I have worked with a lot of contractors and about 90% of my clients have used HomeAdvisor or Angie’s List before working with me. So, I am speaking the words that have come from their mouths. Taking out the cuss words of course.
HomeAdvisor can be good for contractors who are just starting out. It’s also a helpful for contractors who hit a slow season or don’t have a proven marketing system in place.
One thing I have noticed is after about a year, if you total up all the costs you have been charged for leads, you could have put that into building your own marketing system for your contracting business. Getting better quality leads, that you are not sharing and you have more control over your business’s destiny. Buy leads, you become dependent on HomeAdvisor. That is not a good feeling as a contractor.
Your next paycheck depends on paying for the next job.
Let’s move on to the lawsuit and how homeowners look at HomeAdvisor. You don’t want homeowner having a bad interaction with HomeAdvisor and taking it out on you.
Hundreds of contractors (1300 and growing) join class-action lawsuit accusing HomeAdvisor of fraud. The lawsuit, filed by a Haverford, Pennsylvania law firm, claims HomeAdvisor’s business model is defective, deceptive and fraudulent.
All types of businesses from appliance repair to landscapers, plumbers, painters and roofers have all been ripped off by HomeAdvisor according to the lawsuit.
Many claiming bogus leads, which you paid for in advance. It even accuses HomeAdvisor’s sales representatives of ” blatantly lying to service professionals.”
Many contractors in the lawsuit start when they were Service Magic in 2006. It has since merged with Angie’s List to become the largest contractor lead broker in the country.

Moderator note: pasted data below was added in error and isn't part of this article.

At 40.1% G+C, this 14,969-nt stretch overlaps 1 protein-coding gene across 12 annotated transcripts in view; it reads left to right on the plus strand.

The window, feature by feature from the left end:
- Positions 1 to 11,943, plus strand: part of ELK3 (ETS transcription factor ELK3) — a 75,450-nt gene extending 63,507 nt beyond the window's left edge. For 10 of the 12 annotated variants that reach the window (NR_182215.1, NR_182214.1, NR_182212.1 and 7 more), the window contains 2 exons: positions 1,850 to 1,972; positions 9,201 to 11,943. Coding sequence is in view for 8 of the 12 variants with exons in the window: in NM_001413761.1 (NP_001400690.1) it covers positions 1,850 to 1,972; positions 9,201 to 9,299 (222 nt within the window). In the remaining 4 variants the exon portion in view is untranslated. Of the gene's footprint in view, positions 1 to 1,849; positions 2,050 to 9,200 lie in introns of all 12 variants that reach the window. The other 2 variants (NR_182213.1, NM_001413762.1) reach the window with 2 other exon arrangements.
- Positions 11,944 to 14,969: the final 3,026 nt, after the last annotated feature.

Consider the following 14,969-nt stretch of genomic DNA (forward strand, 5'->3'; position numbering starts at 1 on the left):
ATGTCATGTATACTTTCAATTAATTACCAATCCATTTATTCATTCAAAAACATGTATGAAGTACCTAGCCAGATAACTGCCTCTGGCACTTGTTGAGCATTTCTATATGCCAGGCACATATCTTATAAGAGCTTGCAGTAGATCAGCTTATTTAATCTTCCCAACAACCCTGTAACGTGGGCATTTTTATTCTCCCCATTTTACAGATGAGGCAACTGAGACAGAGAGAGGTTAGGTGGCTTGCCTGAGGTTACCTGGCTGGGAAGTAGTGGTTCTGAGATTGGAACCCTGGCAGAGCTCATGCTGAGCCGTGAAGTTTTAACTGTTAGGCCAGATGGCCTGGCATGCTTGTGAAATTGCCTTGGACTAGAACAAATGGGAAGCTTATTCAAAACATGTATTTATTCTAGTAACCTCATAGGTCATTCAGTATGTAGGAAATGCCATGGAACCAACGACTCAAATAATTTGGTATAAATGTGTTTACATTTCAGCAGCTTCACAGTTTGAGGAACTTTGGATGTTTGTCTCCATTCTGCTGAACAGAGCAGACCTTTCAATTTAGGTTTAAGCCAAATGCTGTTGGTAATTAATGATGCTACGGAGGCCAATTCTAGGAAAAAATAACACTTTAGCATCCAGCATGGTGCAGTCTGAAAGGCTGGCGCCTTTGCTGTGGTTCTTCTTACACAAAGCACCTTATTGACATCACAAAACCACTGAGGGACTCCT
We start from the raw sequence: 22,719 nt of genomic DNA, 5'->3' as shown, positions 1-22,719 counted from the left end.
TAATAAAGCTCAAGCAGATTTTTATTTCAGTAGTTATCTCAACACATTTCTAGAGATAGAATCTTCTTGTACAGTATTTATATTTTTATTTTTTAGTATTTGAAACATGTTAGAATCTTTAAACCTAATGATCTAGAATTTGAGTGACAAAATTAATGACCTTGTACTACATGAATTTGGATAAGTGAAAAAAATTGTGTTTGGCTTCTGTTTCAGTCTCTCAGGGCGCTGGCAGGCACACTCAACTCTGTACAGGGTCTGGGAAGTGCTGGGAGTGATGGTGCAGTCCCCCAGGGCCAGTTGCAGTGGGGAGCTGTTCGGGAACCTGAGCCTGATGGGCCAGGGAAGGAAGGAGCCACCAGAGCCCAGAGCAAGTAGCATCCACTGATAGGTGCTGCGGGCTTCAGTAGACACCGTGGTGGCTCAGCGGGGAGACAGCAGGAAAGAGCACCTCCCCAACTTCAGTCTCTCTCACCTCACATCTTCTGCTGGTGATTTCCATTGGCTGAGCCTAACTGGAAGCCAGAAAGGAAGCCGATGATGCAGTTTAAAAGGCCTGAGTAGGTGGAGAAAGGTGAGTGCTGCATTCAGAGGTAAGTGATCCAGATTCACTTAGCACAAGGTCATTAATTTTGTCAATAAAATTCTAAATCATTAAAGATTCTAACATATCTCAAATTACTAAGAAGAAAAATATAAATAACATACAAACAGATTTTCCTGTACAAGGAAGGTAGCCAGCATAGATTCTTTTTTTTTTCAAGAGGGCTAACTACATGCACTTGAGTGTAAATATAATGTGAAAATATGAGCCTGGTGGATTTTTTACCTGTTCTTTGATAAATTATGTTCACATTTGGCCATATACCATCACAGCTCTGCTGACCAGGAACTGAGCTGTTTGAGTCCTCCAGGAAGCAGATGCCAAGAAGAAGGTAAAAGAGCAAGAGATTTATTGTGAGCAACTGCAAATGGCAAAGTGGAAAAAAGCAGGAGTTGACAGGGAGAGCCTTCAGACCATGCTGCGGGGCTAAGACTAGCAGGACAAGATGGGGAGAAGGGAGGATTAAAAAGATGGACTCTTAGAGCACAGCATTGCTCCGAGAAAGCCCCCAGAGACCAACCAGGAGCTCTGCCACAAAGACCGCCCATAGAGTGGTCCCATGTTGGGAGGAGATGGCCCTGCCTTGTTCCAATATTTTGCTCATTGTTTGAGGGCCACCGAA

One thing that is common among all contractors is charge creep. Contractors set a budget and then over time HomeAdvisor has exceeded the budgets set by contractors. Which leads us to the next commonly asked questions is getting a refund from HomeAdvisor.
Unfortunately, the Denver based Home Advisor does not offer money-back guarantee.
HomeAdvisor is not obligated to refund to you any amounts of prepaid Lead Fees or other prepaid fees such as subscription fees, except solely in the event you rescind or terminate your subscription within the seventy-two (72) hour period following your agreement to purchase a subscription.
You can view HomeAdvisor Contract Here.
Other industry specific about refunds from HomeAdvisor.
If you are a contractor that does good work and cares about your customers, let me ask you this?
Do you want these types of reviews reflecting on your business?
Guity, by association? Perhaps!
How do you think a homeowner thinks after reading these reviews and you show up to either give an estimate or do the project?
You will be at a disadvantage and not even know it.
Plus, the type of homeowners who use a service to find contractors like HomeAdvisor are normally a pain in the ass and they treat you like a commodity. Because it is so easy to just fill out the form and get a replacement contractor.
So, think about that for a moment.
How do you want to be treated and viewed?
Well you have Angie’s List, but they are owned by the same company who owns HomeAdvisor. ANGI HomeServices Inc. is an internet services company formed in 2017 by the merger of Angie’s List and HomeAdvisor.
To name a few. If you choose, choose wisely.
But before you do, here is the thing.
None of them are about building your business.
They are in business to sell you leads.
You are the product that they sell, just to be clear.You are only RENTING marketing leads.
You have two more options to generate leads. You can do it yourself or you can hire a reputable marketing agency.
So there you have it. What Homeadvisor Pro is, what they are good for and not so good for. Plus, you options.
I would say work on building your business.
With help or not.
The choice is yours.